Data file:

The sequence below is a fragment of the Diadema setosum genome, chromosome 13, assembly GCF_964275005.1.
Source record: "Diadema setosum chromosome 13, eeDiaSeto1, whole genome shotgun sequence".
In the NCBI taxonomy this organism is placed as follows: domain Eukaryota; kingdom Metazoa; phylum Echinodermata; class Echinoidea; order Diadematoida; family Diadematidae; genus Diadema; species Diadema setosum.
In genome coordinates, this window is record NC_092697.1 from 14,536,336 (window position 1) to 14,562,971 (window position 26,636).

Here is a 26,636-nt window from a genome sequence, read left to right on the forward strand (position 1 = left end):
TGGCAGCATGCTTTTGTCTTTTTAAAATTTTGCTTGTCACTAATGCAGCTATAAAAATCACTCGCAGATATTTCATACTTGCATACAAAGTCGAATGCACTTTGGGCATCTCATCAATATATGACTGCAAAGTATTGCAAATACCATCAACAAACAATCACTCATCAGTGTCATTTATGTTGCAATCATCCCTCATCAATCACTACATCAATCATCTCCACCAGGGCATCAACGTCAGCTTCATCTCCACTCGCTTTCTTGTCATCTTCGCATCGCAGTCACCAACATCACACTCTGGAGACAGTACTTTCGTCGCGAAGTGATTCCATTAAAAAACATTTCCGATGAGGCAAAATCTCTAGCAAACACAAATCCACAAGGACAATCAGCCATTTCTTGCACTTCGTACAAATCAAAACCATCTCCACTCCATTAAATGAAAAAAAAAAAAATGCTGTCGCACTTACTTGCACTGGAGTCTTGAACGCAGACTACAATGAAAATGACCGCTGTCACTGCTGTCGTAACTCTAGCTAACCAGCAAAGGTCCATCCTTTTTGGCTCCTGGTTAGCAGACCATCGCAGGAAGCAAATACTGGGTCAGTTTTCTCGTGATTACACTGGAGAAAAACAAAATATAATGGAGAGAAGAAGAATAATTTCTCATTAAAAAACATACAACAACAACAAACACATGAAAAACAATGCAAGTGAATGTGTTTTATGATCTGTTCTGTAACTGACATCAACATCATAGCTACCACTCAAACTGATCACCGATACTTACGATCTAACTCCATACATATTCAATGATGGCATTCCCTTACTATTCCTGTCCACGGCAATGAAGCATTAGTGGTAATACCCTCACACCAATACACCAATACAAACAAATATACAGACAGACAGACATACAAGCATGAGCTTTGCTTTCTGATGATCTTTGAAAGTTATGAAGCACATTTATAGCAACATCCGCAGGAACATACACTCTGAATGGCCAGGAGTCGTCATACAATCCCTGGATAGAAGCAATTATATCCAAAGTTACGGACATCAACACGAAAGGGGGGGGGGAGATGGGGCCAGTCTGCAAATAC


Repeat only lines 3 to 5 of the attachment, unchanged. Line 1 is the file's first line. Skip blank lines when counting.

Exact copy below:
In the NCBI taxonomy this organism is placed as follows: domain Eukaryota; kingdom Metazoa; phylum Echinodermata; class Echinoidea; order Diadematoida; family Diadematidae; genus Diadema; species Diadema setosum.
In genome coordinates, this window is record NC_092697.1 from 14,536,336 (window position 1) to 14,562,971 (window position 26,636).

Here is a 26,636-nt window from a genome sequence, read left to right on the forward strand (position 1 = left end):